Homer & Friends on Executive Compensation and Say on Pay – Part 3

This column continues the panel discussion on executive compensation and Say on Pay featuring Homer Simpson, Gordon Gekko and Henry David Thoreau.

Homer:  Shareholders not care?  What's all this “Say on Pay” stuff Lisa keeps yammering about?

Gekko:  I know, I know, it's really annoying isn't it.  Some of the shareholders have started to get excited about this over the past several years, especially since my pals in the financial sector nearly ran aground and then paid themselves like princes just a year after they needed a government bailout to survive.  Greed is good, but sometimes you need to lay low and think long term.  Lloyd Blankfein had the right idea, but it's hard to lay low when your every move is dissected as a ploy in the media.

Thoreau:  Say on Pay, I like the sound of that, almost democratic.

Gekko:  Not so much. Led by institutional investors and managers, like Walden Asset Management, and AFSCME (a public employee union pension fund getting involved in exec pay - ouch) a growing number of companies have asked for an advisory shareholder vote on executive compensation.  This year over 50 companies are carrying a “Say on Pay” item on the ballot voluntarily and another 70 have received shareholder proposals.  The key word is advisory.  In theory the advisory opinion should have some effect on the directors, who generally want to be reelected with a high percentage of votes cast.  In practice, I don't know of any studies with real world results.

Thoreau:  Walden Asset Management,  huh, I knew there was something I liked about Say on Pay.

Gekko:  Then you might really like this one, Henry, although my guys won, at least for this year.  The AFSCME Pension Plan submitted a substantive compensation proposal to Bank of America, Goldman, JPMorgan Chase and Wells Fargo.  The proposal called for the shareholders to urge a three year payout period for boni awarded to the 100 most highly compensated employees in the company, with awards to be based on financial metrics in year one and  adjustments based on the quality and sustainability of performance against those same financial metrics in years two and three.  The idea is to shape the employees view of risk by creating a long-term outlook, see ABCs of Financial Reform for a different approach utilizing the same theory.  The SEC has already ruled that BoA and JPMorgan need not present the proposal to shareholders, as the ordinary business of a for-profit corporation is managed by its directors and compensation for a group as large as one hundred employees is  ordinary business on which the directors need not hear from the shareholders.  The SEC approach does seem to leave open the possibility that a similar comp  proposal  applied to a smaller group of execs might get to the shareholders.  Note that although this proposal is more substantive than the simple thumbs up or thumbs down of Say on Pay, it is still advisory.  Absent some unusual provisions in the charter or by-laws, a shareholder proposal for a binding comp plan runs into the basic issue that state law (usually Delaware law matters) leaves the business to the directors.  If the shareholders of a Delaware corporation aren't happy they should vote the bums out, not take over the day to day business.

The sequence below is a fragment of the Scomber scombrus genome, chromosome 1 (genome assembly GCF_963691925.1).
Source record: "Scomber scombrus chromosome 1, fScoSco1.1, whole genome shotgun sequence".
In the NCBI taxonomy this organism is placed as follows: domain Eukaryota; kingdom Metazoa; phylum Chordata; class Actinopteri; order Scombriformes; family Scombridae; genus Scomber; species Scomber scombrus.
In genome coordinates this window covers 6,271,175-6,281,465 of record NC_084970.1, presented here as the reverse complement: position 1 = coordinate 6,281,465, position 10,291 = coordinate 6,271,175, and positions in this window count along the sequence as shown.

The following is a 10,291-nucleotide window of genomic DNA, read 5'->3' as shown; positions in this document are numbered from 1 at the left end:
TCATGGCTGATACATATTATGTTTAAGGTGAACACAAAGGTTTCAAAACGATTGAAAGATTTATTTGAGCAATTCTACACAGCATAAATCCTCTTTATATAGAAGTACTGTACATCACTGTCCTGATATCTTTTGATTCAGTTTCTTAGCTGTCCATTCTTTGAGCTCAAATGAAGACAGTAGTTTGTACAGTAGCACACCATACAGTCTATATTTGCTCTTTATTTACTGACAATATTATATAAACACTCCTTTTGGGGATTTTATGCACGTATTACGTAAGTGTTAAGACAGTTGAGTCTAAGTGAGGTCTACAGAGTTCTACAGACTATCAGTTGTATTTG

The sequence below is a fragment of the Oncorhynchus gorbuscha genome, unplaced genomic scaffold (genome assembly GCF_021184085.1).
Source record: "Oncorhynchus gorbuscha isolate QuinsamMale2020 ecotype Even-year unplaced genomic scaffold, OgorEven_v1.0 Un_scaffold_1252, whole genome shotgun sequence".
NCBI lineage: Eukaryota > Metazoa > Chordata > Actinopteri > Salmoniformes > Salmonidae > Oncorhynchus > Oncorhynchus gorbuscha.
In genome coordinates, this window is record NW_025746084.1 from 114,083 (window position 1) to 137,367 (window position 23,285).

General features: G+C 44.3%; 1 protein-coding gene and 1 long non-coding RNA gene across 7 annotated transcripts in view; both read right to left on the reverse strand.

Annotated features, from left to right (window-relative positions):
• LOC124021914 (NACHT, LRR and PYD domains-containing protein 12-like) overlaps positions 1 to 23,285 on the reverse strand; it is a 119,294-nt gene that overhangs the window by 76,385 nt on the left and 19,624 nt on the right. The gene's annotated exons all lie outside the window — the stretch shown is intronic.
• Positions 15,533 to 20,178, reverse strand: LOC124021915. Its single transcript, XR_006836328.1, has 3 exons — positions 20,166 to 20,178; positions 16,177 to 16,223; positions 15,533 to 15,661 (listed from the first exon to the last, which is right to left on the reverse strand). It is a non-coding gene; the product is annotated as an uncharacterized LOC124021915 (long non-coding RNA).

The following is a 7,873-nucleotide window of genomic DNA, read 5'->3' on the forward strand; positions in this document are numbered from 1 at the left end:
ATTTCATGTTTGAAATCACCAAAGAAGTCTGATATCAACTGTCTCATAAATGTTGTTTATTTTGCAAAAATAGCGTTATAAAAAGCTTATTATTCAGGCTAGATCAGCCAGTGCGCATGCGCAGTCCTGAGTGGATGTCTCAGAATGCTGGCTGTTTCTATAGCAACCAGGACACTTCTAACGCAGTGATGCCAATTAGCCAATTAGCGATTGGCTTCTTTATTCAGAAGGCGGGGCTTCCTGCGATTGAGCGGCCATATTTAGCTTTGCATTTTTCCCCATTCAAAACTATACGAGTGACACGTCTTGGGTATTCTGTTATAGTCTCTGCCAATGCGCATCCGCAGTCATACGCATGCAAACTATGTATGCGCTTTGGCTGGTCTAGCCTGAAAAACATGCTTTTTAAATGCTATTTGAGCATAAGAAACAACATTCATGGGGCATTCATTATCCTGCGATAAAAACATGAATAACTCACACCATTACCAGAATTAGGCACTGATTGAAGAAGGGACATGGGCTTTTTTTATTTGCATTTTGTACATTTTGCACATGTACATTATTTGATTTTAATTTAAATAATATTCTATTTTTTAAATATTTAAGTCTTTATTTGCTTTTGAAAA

Homer:  Throw the bums out, I like the sound of that.

Thoreau:  Not as poetic as Say on Pay, but democratic nonetheless.

Gekko:  I hear ya, guys.  Thanks to my impatient pals, the entire world of exec comp might be looking at unprecedented levels of shareholder activity for years to come – if this gets bloody enough, watch for a really exciting trend.  Instead of just dropping bank holding company status to get away from some of the more intensive government regulation, firms like Goldman might actually go private. 

Photo Credit: aflcio2008